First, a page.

By 1750, Franklin was experimenting with the discharge of sparks, with aim to protect buildings against lightning. He was able to demonstrate with a prototype that a metal rod extending from above a building, fixed into the earth, offered a way of preventing fires caused by lightning strikes. Deliberately choosing not to patent the device, his invention was quickly utilized across Europe and America, saving a substantial amount of property and many lives.


To maintain that lightning was still a moral punishment became very difficult after Franklin’s work. If people could be protected against lightning, then either it is not divine punishment, or god is not all-powerful. The mortal Franklin has outwitted God, and everyone who erects a lightning rod has overpowered him.

Again, the church could admit that it was wrong regarding lightning and embrace Franklin’s invention as a gift from god. If they did take this course, they would be required to start with a great list of apologies for punishments exacted due to their misinterpretation of the weather.

It was a mistake the church was either not willing to admit, or too deluded to see. Hence Prince’s remarks. Only an minister could view a cataclysmic earthquake as a fortunate opportunity for rhetorical clarification.

Franklin had not overpowered god, but the punishment had become displaced, delayed and amplified in the form of an earthquake.  Instead of just those originally deemed punishable by lightning, the whole of Eastern America was being punished for allowing the use of lightning rods.

Prince’s claims were another example of the capacity for exceptional hubris in the church’s ministry. In addition, the church was unwilling to use the lightning rod on their buildings and discouraged others from doing so, causing many more needless deaths.

When Franklin heard of this, he responded by asking,  “[w]hy is it acceptable to build a roof to keep out the rain but blasphemy to place a rod upon the roof to keep out the lightning?”


It is often thought that the advance of scientific understanding is the greatest trouble to theologians of this kind. This is not the case. They have a sufficiently plastic relationship with determinism and with god’s will so that they can be stretched around any of their declarations about the almighty.

Even if a scientific theory offers a description of a phenomena, they maintain that this does not pull it from the realm of god’s will. No, there is a difference between agency and description, we are told.

This brings our own free will, and the possibility of sin, into question. How could the whole universe operate under patterns designed for our punishment, yet we operate under free will that leads us to sin? However, subtle questions such as these are seldom asked.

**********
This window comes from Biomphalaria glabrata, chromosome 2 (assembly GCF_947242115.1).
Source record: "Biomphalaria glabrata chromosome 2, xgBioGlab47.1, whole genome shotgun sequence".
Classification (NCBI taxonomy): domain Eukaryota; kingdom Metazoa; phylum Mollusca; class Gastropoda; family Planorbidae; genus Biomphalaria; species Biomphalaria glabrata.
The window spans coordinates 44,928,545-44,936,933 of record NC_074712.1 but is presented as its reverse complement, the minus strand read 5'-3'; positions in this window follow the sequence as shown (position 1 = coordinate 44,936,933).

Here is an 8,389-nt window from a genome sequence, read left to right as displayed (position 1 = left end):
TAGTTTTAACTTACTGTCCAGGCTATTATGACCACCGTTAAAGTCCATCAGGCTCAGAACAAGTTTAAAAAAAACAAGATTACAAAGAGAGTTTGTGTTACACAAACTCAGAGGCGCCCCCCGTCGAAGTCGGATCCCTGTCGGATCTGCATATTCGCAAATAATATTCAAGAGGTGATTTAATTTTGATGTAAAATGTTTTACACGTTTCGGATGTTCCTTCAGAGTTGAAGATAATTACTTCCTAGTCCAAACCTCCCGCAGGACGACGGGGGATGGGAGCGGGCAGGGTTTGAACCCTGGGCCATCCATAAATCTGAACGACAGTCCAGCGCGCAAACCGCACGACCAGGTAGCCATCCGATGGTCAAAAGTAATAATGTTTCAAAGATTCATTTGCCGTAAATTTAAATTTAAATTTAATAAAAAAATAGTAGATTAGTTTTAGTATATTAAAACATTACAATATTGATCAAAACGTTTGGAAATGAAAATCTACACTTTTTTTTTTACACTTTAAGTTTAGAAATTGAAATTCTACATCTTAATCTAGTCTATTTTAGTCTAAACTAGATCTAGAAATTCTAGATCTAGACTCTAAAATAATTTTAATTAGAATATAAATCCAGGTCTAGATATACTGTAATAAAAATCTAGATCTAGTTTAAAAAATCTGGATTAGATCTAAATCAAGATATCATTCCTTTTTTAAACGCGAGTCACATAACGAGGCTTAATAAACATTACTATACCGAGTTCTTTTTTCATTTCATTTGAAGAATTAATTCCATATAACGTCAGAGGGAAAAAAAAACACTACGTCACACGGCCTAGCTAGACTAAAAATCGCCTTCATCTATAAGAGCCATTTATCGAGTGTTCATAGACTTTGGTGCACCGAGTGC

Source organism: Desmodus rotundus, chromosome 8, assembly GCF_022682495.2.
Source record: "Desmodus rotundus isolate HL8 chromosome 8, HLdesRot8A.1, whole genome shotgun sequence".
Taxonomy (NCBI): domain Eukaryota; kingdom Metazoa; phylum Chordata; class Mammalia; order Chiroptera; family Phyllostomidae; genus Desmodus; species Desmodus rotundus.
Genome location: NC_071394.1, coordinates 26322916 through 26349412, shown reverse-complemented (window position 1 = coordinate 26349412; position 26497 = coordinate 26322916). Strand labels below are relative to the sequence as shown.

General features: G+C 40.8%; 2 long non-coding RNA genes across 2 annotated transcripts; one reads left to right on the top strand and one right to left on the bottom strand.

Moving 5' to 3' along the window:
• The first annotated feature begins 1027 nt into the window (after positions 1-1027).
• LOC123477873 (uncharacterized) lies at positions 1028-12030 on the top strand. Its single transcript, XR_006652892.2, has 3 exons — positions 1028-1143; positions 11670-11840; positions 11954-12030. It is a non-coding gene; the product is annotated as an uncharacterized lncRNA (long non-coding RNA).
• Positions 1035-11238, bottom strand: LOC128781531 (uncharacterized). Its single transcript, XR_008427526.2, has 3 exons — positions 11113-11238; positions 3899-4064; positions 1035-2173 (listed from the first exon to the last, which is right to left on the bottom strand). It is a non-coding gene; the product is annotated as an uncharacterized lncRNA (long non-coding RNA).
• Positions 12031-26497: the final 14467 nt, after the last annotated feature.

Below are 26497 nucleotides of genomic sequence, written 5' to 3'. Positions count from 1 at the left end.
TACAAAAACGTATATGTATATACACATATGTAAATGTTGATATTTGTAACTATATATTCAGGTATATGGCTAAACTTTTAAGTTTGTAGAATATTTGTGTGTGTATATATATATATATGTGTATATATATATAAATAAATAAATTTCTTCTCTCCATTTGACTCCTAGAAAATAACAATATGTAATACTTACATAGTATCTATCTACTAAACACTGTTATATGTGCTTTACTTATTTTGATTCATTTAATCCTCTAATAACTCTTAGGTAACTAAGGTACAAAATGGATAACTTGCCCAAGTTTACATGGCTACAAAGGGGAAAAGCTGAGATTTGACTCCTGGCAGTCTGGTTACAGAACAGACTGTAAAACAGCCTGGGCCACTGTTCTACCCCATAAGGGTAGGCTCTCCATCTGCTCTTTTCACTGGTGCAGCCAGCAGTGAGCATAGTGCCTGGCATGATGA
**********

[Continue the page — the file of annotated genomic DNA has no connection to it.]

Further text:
What is even more troublesome to this type of religious thinking is not theoretical progress, but a technological advance. Once scientific inquiry has been actualized as a piece of technology, previous divine punishments can be prevented, bring God’s power in question.

The only way to answer this question, as Prince discovered, is to claim the punishment has been transfered to a presently uncontrollable phenomena. This includes parts of the universe that scientific investigation has provided an understanding, but we are yet to tame.


You might think this style of rhetoric has mostly died away from Christian ministry. You’d be wrong.

This is what a senior Church of England official had to say about the floods that caused the deaths of 13 people in the UK during the summer of 2007:

“The sexual orientation regulations [which give greater rights to gays] are part of a general scene of permissiveness. We are in a situation where we are liable for God’s judgment, which is intended to call us to repentance.”

Rt. Rev. Graham Dow quoted in “Floods are judgment on society, say bishops” The Daily Telegraph July 1st 2007

And here is what a Southern Baptist pastor had to say in about the AIDS virus, a disease that kills 2 million people per year:

“AIDS is not just God’s punishment for homosexuals, it is God’s punishment for the society that tolerates homosexuals.”

Rev. Jerry Fawell

Clearly some still think it acceptable to use present day incapabilities as justification for the punishing of imaginary crimes or to launder hate under the guise of an imagined will of God.

There is an expression for the claim to see god’s divine hand in the realms of human ignorance. It is called the ‘god of the gaps’. This is subtly different. It is the claim that god exacts his punishments though the ever decreasing set phenomena that we are yet to control. A ruthless bloodthirsty God, yet one who also succumbs to human ingenuity.

What will be said when we eventually cure AIDs or prevent the weather’s ability to harm us? There will still be natural threats that we are yet restrain, and this is where the religious will harvest excuses for oppression and legitimize their claims to moral insight.

Anyone who supposes that morality and scientific inquiry are separate disciplines should read this as a cautionary fable.